Oil companies like to point out that, barrel for barrel, imported oil causes 20 times as much pollution as oil produced from the OCS. That's because imports arrive on tankers, which have more accidents than the pipelines that bring US production ashore. So offshore drilling, the industry insists, means less pollution rather than more.
It's an imperfect argument, though. No one claims that the OCS, which has produced 6.8 billion barrels of oil since 1954, has enough left to reduce imports significantly. And the nation's worst spill involved a tanker carrying US-produced oil out of Alaska in 1989. Presumably, oil found in Bristol Bay, even if taken ashore by pipeline, would then be shipped by tanker to the lower 48 states.
But how damaging are oil spills? Most remain offshore until they are cleaned up or dispersed naturally. And after 1993, the oil industry's Marine Spill Response Corporation will have personnel and equipment on standby in ports around the country.
When oil does reach shore, the consequences may be short-lived. Santa Barbara's offshore environment recovered within three years, according to a University of Southern California study. In Alaska, "clearly there is a lot of at least superficial evidence to suggest that it's not irreversible, that things are recovering," McManus says.
But some coasts are more susceptible to harm than others. A spill off Panama devastated a mangrove swamp and would similarly affect Florida mangroves and coral reefs, he says.
However, as time goes by, more of the energy produced from the OCS will be in the form of environmentally friendly natural gas - already two-thirds of the total, says MMS director Scott Sewell.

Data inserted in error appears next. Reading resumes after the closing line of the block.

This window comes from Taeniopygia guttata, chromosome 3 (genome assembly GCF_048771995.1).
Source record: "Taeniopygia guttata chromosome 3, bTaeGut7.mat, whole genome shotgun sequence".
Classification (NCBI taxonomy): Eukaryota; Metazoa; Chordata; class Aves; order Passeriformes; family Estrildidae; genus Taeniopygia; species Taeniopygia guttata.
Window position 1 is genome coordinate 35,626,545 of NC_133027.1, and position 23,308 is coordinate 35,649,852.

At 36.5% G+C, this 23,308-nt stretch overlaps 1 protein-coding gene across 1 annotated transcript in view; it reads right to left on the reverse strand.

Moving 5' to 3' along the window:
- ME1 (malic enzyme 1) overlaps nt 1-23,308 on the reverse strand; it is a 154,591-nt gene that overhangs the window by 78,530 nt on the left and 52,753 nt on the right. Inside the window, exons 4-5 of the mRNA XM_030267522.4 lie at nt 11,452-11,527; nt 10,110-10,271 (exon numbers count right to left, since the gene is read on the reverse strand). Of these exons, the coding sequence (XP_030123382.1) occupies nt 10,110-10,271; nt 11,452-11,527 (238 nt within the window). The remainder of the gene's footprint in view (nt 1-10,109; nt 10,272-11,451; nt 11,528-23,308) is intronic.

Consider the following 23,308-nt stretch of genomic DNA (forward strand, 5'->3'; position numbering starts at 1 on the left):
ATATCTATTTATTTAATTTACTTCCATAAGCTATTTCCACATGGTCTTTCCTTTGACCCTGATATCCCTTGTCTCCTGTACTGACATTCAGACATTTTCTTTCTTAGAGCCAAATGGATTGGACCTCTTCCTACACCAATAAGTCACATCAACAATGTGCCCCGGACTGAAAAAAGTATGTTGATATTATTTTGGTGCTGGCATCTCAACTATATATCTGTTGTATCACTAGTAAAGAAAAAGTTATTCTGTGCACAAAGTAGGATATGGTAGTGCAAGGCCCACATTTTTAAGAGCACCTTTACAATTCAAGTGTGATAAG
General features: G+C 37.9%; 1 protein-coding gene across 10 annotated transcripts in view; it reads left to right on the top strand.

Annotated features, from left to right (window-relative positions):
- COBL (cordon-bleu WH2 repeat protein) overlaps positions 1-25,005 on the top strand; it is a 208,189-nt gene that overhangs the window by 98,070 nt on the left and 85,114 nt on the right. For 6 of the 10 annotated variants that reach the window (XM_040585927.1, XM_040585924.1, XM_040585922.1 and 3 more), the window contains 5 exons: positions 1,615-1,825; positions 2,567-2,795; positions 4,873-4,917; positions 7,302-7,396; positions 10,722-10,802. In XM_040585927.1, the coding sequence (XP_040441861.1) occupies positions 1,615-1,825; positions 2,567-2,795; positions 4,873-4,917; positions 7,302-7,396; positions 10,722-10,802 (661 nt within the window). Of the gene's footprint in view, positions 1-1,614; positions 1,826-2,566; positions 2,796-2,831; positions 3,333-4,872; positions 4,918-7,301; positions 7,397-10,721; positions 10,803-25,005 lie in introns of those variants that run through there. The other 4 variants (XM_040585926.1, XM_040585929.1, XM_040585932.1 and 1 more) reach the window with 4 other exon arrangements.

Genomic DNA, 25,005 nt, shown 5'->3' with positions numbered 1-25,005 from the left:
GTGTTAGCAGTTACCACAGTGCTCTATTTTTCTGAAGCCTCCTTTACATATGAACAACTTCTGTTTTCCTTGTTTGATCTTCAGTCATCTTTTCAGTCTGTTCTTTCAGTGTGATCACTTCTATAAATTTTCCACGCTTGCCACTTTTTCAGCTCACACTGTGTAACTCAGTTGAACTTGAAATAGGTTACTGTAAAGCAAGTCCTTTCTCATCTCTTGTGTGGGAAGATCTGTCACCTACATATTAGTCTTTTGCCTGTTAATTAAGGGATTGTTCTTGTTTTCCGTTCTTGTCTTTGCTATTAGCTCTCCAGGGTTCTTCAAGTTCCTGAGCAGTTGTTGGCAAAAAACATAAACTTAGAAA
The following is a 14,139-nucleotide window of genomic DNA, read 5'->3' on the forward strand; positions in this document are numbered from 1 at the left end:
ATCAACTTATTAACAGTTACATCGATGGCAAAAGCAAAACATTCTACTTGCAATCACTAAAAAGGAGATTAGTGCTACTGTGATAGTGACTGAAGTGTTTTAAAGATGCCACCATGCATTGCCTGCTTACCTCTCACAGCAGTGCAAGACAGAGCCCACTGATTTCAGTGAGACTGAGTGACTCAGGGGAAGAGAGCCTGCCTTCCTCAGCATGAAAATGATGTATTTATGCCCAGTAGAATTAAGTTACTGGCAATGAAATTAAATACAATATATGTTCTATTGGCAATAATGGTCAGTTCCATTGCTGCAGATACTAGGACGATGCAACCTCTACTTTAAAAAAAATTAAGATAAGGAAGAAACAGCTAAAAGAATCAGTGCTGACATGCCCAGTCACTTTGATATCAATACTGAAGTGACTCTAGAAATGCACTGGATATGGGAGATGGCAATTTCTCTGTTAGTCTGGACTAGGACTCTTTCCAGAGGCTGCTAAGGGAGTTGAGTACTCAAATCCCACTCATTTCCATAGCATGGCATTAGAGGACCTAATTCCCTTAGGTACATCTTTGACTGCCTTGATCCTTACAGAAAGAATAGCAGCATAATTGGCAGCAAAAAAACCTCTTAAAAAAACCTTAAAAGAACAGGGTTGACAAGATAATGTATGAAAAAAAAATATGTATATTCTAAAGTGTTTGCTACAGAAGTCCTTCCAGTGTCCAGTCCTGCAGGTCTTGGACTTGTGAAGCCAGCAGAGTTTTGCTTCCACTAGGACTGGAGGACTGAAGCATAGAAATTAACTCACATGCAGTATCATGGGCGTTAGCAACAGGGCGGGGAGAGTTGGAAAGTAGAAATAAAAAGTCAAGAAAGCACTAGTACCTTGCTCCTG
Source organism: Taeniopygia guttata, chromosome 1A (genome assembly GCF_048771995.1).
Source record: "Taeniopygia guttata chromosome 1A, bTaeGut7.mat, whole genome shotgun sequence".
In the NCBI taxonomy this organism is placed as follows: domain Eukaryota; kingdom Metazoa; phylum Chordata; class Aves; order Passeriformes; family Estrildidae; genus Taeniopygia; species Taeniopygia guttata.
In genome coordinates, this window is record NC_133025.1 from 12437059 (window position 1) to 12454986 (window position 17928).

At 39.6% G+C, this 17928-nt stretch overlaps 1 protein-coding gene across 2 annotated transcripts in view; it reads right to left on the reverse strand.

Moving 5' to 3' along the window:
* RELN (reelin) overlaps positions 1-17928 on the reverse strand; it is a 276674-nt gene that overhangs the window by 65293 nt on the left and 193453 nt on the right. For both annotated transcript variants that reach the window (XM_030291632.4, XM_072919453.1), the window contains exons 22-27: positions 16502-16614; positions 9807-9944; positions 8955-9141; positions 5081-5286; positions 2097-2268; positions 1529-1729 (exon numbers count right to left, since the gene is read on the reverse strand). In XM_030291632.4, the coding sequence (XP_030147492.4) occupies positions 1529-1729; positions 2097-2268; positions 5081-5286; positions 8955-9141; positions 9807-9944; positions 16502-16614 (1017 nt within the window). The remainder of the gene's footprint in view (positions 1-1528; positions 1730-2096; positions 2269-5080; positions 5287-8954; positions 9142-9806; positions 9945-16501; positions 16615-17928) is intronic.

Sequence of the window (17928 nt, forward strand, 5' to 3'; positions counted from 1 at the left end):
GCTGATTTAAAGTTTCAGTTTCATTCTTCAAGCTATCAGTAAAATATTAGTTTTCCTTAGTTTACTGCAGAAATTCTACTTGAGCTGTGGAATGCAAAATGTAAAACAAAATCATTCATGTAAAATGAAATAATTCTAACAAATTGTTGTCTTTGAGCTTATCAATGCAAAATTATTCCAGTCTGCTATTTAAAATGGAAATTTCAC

He says the barely drilled East Coast is overwhelmingly gas-prone. One lease off North Carolina that environmentalists want repurchased could alone contain up to 14 trillion cubic feet - equal to three-quarters of annual US consumption of natural gas.
A meeting in Houston last week illustrates the gap between advocates and opponents of offshore development. The OCS Policy Committee, which gives advice to the secretary of the interior, brings together representatives of MMS, coastal states, the oil industry, and environmental groups.
But the semiannual public exchange of views doesn't win environmentalists to the industry's cause. "I've watched this committee for 17 years. It's never accomplished a thing," says J. R. Jackson, a former Exxon manager who was instrumental in the discovery of the Prudhoe Bay field.
Nor does the secretary of the interior heed recommendations from the environmentalists. "The government is filled with advisory committees to give you the illusion that there's some kind of balance going on," shrugs McManus, who sits on the OCS committee. "Everything is a battle in the offshore."
Paul Rosanowski, a member who advises the governor of Alaska on environmental issues, says his state generally supports OCS development but opposes drilling in Bristol Bay at this time. The potential damage to the bay's $1 billion annual salmon harvest, the world's largest, isn't worth the risk, he says.
In citing Louisiana, Mr. Sewell says "there is absolutely no evidence that fisheries are harmed by OCS activities."
That fishery, one of the nation's most prolific, is "in pretty good shape," confirms William Herke, assistant leader of Louisiana Cooperative Fish and Wildlife Research Unit at Louisiana State University in Baton Rouge. "It's great fishing around the rigs."
Ironically, the fishery might eventually be harmed by the oil industry's onshore activity. Shrimp and other species use coastal marshes as a nursery. Those marshes are "falling apart," Dr. Herke warns.
Innumerable canals cut by oil companies admit saltwater that kills marsh vegetation. Then boat wakes erode the soil. Also to blame are the levees that prevent the Mississippi River from depositing more soil, Herke says.